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Spenser Heaps, Deseret News
Members of the White House advance team tour the Capitol in Salt Lake City on Friday, Dec. 1, 2017, in preparation for President Donald Trump's visit to Utah on Monday.

SALT LAKE CITY — Amid the usual tourists taking pictures in the Capitol rotunda Friday morning, a group of Secret Service agents and other members of President Donald Trump's advance team looked over locations for his upcoming visit.

The White House has confirmed the president will come to Utah on Monday morning. He is expected to announce new boundaries for the Bears Ears and Grand Staircase-Escalante national monuments at the state Capitol around noon.

Trump is heading to the state at a time when a majority of Utahns say they don't like the job he's doing, according to a new UtahPolicy.com poll that showed only 45 percent approve of his performance in the White House.

Within that group, only 19 percent said they strongly approve of the president's job performance. But among the 53 percent unhappy with Trump, 39 percent expressed strong disapproval.

Aaron Thorup, UtahPolicy.com
UtahPolicy.com

The poll was conducted for UtahPolicy.com by Dan Jones & Associates of 600 registered Utah voters Nov. 16-21 and has a margin of error of plus or minus 4 percent.

Utahns are also deeply divided on the issue of reducing Bears Ears, set aside by former President Barack Obama in the final days of his presidency, and Grand Staircase, designated by former President Bill Clinton in 1996.

A protest against what has been reported as Trump's plan to slash the total size of both by about two-thirds and carve them into five separate national monuments is set for 1 p.m. Saturday in the Capitol rotunda.

Supporters of shrinking the national monuments, including many southeastern Utah officials, will be gathering at 11 a.m. Saturday in Monticello at the San Juan County Administration Building.

The advance team for the president's visit met Friday at the Capitol with Mike Deaver, who put together Trump's March 2016 campaign rally in Salt Lake City, and Allyson Gamble, executive director of the Capitol Preservation Board that oversees the Capitol complex.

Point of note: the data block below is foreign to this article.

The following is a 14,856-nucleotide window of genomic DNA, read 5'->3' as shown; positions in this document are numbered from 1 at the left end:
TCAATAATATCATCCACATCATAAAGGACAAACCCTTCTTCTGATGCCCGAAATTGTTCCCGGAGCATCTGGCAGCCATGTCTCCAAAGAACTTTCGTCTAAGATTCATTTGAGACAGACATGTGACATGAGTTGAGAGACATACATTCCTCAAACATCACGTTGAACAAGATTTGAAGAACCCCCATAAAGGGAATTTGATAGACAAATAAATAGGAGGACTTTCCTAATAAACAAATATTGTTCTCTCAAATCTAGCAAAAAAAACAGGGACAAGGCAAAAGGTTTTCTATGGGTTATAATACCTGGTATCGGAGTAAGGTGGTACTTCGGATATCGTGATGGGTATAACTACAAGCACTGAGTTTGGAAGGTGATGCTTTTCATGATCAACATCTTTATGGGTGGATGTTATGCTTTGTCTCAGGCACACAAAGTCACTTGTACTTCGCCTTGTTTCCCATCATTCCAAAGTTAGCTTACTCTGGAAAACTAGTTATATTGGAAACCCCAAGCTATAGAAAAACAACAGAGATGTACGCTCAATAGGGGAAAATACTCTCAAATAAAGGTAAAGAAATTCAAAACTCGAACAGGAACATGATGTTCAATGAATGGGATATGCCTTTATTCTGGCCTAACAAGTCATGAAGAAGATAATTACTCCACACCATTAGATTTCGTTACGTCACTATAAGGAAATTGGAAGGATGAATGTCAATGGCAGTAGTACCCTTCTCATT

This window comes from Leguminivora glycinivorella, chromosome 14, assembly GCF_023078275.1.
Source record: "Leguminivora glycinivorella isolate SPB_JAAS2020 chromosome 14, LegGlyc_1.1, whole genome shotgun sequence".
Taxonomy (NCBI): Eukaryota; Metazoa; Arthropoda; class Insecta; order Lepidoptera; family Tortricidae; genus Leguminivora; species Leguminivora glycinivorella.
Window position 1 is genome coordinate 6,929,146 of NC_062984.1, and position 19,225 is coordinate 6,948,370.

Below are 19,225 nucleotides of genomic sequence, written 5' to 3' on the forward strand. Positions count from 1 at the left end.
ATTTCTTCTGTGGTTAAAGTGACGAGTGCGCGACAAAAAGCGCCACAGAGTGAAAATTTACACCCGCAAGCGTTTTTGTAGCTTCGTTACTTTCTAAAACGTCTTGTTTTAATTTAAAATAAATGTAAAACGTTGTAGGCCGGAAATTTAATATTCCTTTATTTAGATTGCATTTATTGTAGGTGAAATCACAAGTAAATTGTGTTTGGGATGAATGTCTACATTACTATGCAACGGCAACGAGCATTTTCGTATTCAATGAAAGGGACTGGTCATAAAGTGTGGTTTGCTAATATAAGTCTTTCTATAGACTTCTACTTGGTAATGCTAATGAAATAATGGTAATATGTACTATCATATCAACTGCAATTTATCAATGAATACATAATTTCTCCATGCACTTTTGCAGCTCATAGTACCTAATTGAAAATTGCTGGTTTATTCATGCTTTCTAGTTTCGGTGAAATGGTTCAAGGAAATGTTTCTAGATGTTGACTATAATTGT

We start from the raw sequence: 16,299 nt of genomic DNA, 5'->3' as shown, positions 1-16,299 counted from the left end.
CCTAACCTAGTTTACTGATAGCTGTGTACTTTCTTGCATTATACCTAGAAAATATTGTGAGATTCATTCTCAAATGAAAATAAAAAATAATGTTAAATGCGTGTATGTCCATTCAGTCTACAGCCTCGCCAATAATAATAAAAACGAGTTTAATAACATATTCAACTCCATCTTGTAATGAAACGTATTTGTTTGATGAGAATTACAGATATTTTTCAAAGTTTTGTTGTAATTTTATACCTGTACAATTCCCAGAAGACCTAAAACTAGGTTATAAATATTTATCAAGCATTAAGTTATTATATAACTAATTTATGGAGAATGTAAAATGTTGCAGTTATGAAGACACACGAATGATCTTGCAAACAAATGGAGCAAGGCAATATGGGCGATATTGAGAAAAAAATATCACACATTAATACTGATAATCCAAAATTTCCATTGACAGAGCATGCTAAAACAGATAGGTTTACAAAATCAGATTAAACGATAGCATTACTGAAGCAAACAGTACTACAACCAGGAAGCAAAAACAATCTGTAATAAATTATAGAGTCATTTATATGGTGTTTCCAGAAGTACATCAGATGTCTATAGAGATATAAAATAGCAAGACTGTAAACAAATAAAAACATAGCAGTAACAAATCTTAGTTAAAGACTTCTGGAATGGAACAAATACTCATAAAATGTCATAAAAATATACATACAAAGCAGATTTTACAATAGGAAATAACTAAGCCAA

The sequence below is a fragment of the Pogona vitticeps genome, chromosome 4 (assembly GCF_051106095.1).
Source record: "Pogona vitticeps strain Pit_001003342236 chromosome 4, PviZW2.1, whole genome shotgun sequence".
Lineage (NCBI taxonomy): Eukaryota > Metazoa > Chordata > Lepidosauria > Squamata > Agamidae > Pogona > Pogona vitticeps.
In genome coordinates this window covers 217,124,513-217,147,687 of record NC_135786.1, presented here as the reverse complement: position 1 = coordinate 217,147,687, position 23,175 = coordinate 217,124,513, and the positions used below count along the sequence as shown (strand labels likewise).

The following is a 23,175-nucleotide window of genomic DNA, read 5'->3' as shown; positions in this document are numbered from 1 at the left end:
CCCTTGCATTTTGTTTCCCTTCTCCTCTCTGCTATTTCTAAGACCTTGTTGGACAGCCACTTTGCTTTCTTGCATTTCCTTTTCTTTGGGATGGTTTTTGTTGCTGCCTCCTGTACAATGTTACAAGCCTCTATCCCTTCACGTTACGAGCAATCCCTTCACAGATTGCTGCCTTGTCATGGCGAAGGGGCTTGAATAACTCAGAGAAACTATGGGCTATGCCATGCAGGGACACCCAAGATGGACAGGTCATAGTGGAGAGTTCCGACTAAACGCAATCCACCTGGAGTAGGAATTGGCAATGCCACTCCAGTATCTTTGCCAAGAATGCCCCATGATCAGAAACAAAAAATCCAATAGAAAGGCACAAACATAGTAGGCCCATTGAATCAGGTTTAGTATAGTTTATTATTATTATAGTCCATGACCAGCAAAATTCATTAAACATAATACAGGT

"The Capitol Preservation Board is busy with building preparation for this historic event," Gamble said. A letter to Capitol Hill residents from the board went out Friday warning of road closures, security measures and more on Monday.

A number of state employees also joined the advance team as they consulted maps and scoped out where guest seating, press risers and other parts of Monday's program would go if the president spoke in front of one of the massive staircases.

The Secret Service agents checked out the rotunda's massive Christmas tree and spent some time eyeing the balconies along the upper floors that overlook the area, while others walked through the Gold Room.

At one point, they headed into Gov. Gary Herbert's office. Later, a few members of the group checked out the Presentation Room, where tours usually assemble and news conferences are held.

The advance team also made previous visits to the Capitol this week, sources said.

Details of the president's visit remained vague. The entire day is blocked out on the calendar for the Capitol, but the only events previously scheduled were two choirs that likely would be canceled.

Sen. Orrin Hatch, R-Utah, who announced the president's visit, has said Trump will also meet with leaders of The Church of Jesus Christ of Latter-day Saints and tour the church's Welfare Square before leaving Monday.

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The senator's spokesman, Matt Whitlock, said religious liberties may be on the agenda when the president meets with LDS leaders.

"In addition to touring Welfare Square, Hatch also hopes to discuss, among other things, religious liberty and the church's impressive welfare program with the president and church leaders," Whitlock said.

Hatch will travel with the president on Air Force One, which is expected to land Monday morning at the Air National Guard Base near Salt Lake City International Airport.